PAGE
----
Reasonably entertaining, moderately interesting and ... well, and nothing. The USA's 2-0 win over Honduras last night gave us nothing new, neither in fresh players nor in a new approach to the game.
Actually that second possibility was never on the cards, and it's a bit silly of me to even mention it. Bob Bradley's teams will go on looking like they have always looked. They do
not sparkle. They are efficient, athletic, and, definitely, well-coached.
I don't mean well-coached in the sense that they play nice soccer, because they do not even try to do that. I
mean well-coached in the sense of well-drilled. The modern, pragmatic approach of making sure that no one is standing still at any moment of the game. The movement, though, has to be meaningful and
Bradley has got all that stuff well sorted. The defense is rarely caught under-manned, the attack is quickly supported from midfield. Numbers are important -- in the right place at the right
So we got a lower-level version of what worked so brilliantly against Spain. It worked again, though Honduras tired rather badly as the second half wore on. But beating the world's
No. 1 team in the Confederations Cup brought along with it a tremendous charge of excitement that simply suppressed one's ability -- even one's willingness -- to see just how straightforward and
plain ordinary much of the USA's soccer really is.
Individual touches, flair, skillful dribbling, unexpected passes, close-passing movements, wall-passes to move the ball through midfield
-- you can forget all of that, because that is too fancy for Banality Bob Bradley. A pity -- for two reasons: Firstly, by ruling out all of that -- and there's more -- you're ruling out all of the
stuff that elevates soccer from a mechanical board game into the realm that makes it the most wonderful combination of athleticism and artistry that man has yet come up with; quite a price to pay.
And secondly: By turning his back on the Beautiful Game, Bradley has also, as a logical consequence, to turn his back on the players who could give him the artistry.
No surprise there --
anyone with as solid a college background as Bradley is not likely to be big on creative players. And, of course, there are exceptions -- or one, anyway. Freddy Adu. I nearly wrote Poor Freddy Adu.
Bradley has certainly given Adu his chances, and I have the sinking feeling that this is the last go-round for Freddy. Once again, he just didn't do it. Once again, he started with a few promising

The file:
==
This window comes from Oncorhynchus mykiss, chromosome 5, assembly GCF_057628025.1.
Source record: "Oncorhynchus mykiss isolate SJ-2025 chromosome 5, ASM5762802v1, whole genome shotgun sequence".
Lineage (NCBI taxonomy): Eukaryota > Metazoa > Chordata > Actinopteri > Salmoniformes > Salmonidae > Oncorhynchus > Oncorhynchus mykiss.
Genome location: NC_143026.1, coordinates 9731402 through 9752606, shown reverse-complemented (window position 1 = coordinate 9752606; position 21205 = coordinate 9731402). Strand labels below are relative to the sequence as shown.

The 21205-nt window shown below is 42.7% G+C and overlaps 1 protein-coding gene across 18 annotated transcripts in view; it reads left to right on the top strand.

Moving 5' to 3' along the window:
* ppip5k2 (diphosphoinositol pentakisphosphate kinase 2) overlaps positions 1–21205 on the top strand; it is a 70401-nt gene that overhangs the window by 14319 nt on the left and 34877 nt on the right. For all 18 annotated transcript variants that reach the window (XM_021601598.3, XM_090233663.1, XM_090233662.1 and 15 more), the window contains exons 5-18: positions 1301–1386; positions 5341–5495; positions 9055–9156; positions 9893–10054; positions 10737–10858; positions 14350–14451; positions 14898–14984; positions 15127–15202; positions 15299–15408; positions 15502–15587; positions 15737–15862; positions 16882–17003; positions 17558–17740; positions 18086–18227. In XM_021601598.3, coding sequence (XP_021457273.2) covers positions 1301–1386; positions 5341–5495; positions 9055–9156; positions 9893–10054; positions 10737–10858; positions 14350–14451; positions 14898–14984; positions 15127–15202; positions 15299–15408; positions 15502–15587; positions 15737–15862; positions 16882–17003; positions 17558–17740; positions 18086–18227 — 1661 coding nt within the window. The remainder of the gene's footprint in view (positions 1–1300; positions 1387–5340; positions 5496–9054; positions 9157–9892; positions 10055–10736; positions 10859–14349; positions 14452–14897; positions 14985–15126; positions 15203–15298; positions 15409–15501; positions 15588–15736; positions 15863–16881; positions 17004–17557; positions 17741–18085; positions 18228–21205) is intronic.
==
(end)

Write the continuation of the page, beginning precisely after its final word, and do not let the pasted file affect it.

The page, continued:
flourishes, but soon faded into futility. After an hour he was gone, and no one could blame Bradley for removing him, he had become a non-presence.
Adu is still remarkably young (he's
only 20), and he's had a tangled time of it with all the clubs and the coaching changes he's been through in his short career. But none of that should have mattered last night. He was starting for
the USA and he must surely have realized that his time is running out. The response just wasn't there.
Not easy words to write, or thoughts to think. Because Adu promised to be the sort
of player I want to see, the sort of player I believe the USA needs, I have wanted him to do well. The hot-house atmosphere in which he was forced to develop thanks to his early stardom probably has
not helped matters. We'll never know for sure, there's no going back ... but for Freddy is there any going forward?
Of the "new" players on the field (none of them is really new in any
sense of the word), Kyle Beckerman and Robbie Rogers caught the eye. Beckerman I first saw as a 17-year-old in the 1999 Under-17 World Cup. The team included both Landon Donovan and DaMarcus
Beasley, but Beckerman started every game as the central midfielder. I thought he showed tremendous promise as a creative player. His subsequent blossoming as a pro has gone rather differently from
what I hoped for. Beckerman is now much close to the standard all-action, never-say-die college-style midfielder. You could say that's odd, as Beckerman skipped college. But that's the way things
go in this country, that athletic college style pervades the coaching at the youth level.
In that genre, Beckerman is better than most, but I'm wondering how he ended going in that
direction. Coaches, I suppose.
About Robbie Rogers I know very little. His dribbling I like. It seems tailored to meet the Bradley requirements. Nothing fancy, not a great deal of
subtlety about it, but lots of strength and speed. Very effective, and exciting too. But I have a vision -- a fantasy vision, if you like -- of a much looser and more explosive Rogers. Just as in
Beckerman I see a promising player who strayed, or was led astray, from the path I think he should have taken, I find myself wondering whether Rogers might not be another. And inevitably the same
thoughts encircle the ill-developed Adu that I now see.